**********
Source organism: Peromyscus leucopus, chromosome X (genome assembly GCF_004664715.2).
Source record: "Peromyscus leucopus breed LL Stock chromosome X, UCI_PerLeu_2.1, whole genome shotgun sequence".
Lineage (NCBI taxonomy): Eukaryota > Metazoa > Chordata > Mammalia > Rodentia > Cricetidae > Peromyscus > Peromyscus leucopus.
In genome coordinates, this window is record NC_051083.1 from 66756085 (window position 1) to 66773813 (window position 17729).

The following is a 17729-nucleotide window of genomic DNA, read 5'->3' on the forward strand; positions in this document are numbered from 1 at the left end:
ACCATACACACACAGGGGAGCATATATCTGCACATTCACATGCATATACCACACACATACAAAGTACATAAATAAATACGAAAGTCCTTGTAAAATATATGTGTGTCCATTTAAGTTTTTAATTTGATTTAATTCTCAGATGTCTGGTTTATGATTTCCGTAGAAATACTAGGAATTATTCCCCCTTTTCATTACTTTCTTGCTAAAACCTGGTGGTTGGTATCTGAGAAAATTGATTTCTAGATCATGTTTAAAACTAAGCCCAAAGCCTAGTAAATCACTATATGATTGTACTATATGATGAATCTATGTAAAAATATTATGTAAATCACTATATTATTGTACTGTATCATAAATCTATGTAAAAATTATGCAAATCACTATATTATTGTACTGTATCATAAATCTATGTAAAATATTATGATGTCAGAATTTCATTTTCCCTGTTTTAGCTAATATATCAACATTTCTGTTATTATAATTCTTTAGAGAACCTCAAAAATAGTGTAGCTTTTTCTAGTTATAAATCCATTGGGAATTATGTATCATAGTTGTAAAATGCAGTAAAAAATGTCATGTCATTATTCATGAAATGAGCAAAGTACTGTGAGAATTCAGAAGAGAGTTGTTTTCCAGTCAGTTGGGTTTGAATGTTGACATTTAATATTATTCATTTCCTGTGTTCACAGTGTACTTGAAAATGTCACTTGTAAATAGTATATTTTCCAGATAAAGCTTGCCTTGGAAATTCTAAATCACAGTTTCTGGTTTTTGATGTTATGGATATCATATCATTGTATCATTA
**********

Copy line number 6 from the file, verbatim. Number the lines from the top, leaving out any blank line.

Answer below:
ACCATACACACACAGGGGAGCATATATCTGCACATTCACATGCATATACCACACACATACAAAGTACATAAATAAATACGAAAGTCCTTGTAAAATATATGTGTGTCCATTTAAGTTTTTAATTTGATTTAATTCTCAGATGTCTGGTTTATGATTTCCGTAGAAATACTAGGAATTATTCCCCCTTTTCATTACTTTCTTGCTAAAACCTGGTGGTTGGTATCTGAGAAAATTGATTTCTAGATCATGTTTAAAACTAAGCCCAAAGCCTAGTAAATCACTATATGATTGTACTATATGATGAATCTATGTAAAAATATTATGTAAATCACTATATTATTGTACTGTATCATAAATCTATGTAAAAATTATGCAAATCACTATATTATTGTACTGTATCATAAATCTATGTAAAATATTATGATGTCAGAATTTCATTTTCCCTGTTTTAGCTAATATATCAACATTTCTGTTATTATAATTCTTTAGAGAACCTCAAAAATAGTGTAGCTTTTTCTAGTTATAAATCCATTGGGAATTATGTATCATAGTTGTAAAATGCAGTAAAAAATGTCATGTCATTATTCATGAAATGAGCAAAGTACTGTGAGAATTCAGAAGAGAGTTGTTTTCCAGTCAGTTGGGTTTGAATGTTGACATTTAATATTATTCATTTCCTGTGTTCACAGTGTACTTGAAAATGTCACTTGTAAATAGTATATTTTCCAGATAAAGCTTGCCTTGGAAATTCTAAATCACAGTTTCTGGTTTTTGATGTTATGGATATCATATCATTGTATCATTA